Founded 1994 by Armand Courchaine
Demonstrated by Dick Pearce
The link below takes you to a website with illustrated instructions.
The following link above takes you to a website with illustrated instructions. But it doesn't deal with the difficulties of what Bob Popovics calls his hardest fly.
Here are a few suggestions:
The “Hollow Fleye” is formed by a series of
reverse-tied, flared cones. Water flows though them to impart lifelike
movement. The fly requires mastering two difficult techniques:
Winding the reverse tie. A small pinch of coarse hairs from the lower part of the deer tail must be spread evenly around the hook shank. Hold them with tips forward and wind 2-3 loose wraps, leaving no more than 1/8 inch of the butts behind the thread. Then pinch the butts with your left hand, starting at the top, until they look even. (I have a tendency to pull back on the butts as I pinch, increasing the length behind the thread; practice to avoid this.) Finish with a tight wind so that the tips flare.
The reverse tie is made with the hollow tube of a ballpoint pen (Popovics uses a Dynaking hair stacker). Lift the top hairs with your left hand and slide the tube till the tips are behind the hook bend. Then, grasping the hairs firmly with your left thumb and forefinger, slide off the tube, pull the thread all the way forward, and start winding against the rounded base of hair, holding firmly to the tips. The thread will gradually form a cone, which controls the size of the flare. More wraps and more thread tension reduce the flare. Wind until you are satisfied with the shape. Hold it under water to see what it will look like when fished.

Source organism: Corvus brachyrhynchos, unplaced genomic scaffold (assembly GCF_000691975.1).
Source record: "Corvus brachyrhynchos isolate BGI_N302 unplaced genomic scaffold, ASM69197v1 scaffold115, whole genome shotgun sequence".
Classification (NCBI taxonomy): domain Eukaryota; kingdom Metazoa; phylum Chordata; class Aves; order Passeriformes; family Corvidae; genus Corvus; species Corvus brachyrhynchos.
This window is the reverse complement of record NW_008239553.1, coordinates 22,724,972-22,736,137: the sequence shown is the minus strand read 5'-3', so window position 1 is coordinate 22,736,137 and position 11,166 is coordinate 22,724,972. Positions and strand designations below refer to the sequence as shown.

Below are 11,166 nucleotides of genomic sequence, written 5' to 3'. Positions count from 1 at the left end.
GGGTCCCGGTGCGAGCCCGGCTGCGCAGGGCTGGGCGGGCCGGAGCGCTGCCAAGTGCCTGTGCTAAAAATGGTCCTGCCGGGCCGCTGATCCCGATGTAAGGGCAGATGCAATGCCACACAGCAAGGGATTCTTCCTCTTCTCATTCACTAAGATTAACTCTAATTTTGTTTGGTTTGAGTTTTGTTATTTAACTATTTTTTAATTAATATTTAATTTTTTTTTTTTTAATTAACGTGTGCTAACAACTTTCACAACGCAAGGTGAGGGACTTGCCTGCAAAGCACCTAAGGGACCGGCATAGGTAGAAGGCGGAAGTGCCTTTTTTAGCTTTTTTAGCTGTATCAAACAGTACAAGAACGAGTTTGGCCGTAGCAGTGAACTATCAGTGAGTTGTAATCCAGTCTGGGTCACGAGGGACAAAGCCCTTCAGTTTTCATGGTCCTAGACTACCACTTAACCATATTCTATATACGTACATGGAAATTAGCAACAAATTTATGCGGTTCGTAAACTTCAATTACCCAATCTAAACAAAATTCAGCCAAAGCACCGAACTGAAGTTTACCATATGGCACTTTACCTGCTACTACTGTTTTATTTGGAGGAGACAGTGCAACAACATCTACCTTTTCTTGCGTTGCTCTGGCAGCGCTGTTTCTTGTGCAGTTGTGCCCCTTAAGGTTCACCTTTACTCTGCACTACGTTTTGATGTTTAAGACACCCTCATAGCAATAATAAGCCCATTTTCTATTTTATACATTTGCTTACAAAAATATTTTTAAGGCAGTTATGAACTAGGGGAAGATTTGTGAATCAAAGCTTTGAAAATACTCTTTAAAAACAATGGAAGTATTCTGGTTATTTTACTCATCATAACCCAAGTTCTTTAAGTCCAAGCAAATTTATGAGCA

Controlling the cone. Don’t vary the size of the flare much when you make the next cone. You need a minimum of three cones to form the fly. Leave at least 3/16th of an inch between cones.
The last hair cone should end very close to the eye. The final thread cone will push it back and form a head. (If you have a problem you can push a cone back with a hair pusher.)
Use tab eyes (they have them at the Bear’s Den), which are easily wound into the head and will stay in place without any more glue. If you want larger eyes, stick one onto the tab eye.
See what your fly looks like by pulling it through 2-3 inches of water in a basin. To give the dry fly more shape, hold it under running water and let it dry naturally with the tail down. Do this twice.
Look carefully at the other “Hollow Fleyes” on the website to get an idea of the range of shapes—formed by the range of cone sizes and hair lengths. It is not necessary to shorten each pinch of hair, unless you want to create a specific effect.